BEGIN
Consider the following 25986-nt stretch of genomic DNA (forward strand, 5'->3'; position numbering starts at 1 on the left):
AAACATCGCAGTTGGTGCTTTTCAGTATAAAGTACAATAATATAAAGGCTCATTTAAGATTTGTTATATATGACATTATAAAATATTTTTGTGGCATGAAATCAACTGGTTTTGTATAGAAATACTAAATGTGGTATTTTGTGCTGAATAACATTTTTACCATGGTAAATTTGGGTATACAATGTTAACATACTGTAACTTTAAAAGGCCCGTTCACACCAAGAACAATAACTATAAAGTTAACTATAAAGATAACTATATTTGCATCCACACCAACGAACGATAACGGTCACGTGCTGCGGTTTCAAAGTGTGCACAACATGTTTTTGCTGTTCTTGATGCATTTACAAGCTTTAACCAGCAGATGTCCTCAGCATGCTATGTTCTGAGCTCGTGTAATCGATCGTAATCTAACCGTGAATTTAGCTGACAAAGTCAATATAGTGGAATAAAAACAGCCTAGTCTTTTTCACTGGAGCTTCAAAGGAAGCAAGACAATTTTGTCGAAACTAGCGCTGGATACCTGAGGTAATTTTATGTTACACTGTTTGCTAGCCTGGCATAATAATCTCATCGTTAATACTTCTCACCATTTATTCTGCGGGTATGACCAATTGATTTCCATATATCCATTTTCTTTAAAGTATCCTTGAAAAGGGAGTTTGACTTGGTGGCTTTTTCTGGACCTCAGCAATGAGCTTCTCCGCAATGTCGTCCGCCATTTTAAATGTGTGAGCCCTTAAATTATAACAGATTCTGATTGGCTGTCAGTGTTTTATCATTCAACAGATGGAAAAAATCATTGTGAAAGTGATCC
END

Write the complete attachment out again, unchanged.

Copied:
Consider the following 25986-nt stretch of genomic DNA (forward strand, 5'->3'; position numbering starts at 1 on the left):
AAACATCGCAGTTGGTGCTTTTCAGTATAAAGTACAATAATATAAAGGCTCATTTAAGATTTGTTATATATGACATTATAAAATATTTTTGTGGCATGAAATCAACTGGTTTTGTATAGAAATACTAAATGTGGTATTTTGTGCTGAATAACATTTTTACCATGGTAAATTTGGGTATACAATGTTAACATACTGTAACTTTAAAAGGCCCGTTCACACCAAGAACAATAACTATAAAGTTAACTATAAAGATAACTATATTTGCATCCACACCAACGAACGATAACGGTCACGTGCTGCGGTTTCAAAGTGTGCACAACATGTTTTTGCTGTTCTTGATGCATTTACAAGCTTTAACCAGCAGATGTCCTCAGCATGCTATGTTCTGAGCTCGTGTAATCGATCGTAATCTAACCGTGAATTTAGCTGACAAAGTCAATATAGTGGAATAAAAACAGCCTAGTCTTTTTCACTGGAGCTTCAAAGGAAGCAAGACAATTTTGTCGAAACTAGCGCTGGATACCTGAGGTAATTTTATGTTACACTGTTTGCTAGCCTGGCATAATAATCTCATCGTTAATACTTCTCACCATTTATTCTGCGGGTATGACCAATTGATTTCCATATATCCATTTTCTTTAAAGTATCCTTGAAAAGGGAGTTTGACTTGGTGGCTTTTTCTGGACCTCAGCAATGAGCTTCTCCGCAATGTCGTCCGCCATTTTAAATGTGTGAGCCCTTAAATTATAACAGATTCTGATTGGCTGTCAGTGTTTTATCATTCAACAGATGGAAAAAATCATTGTGAAAGTGATCC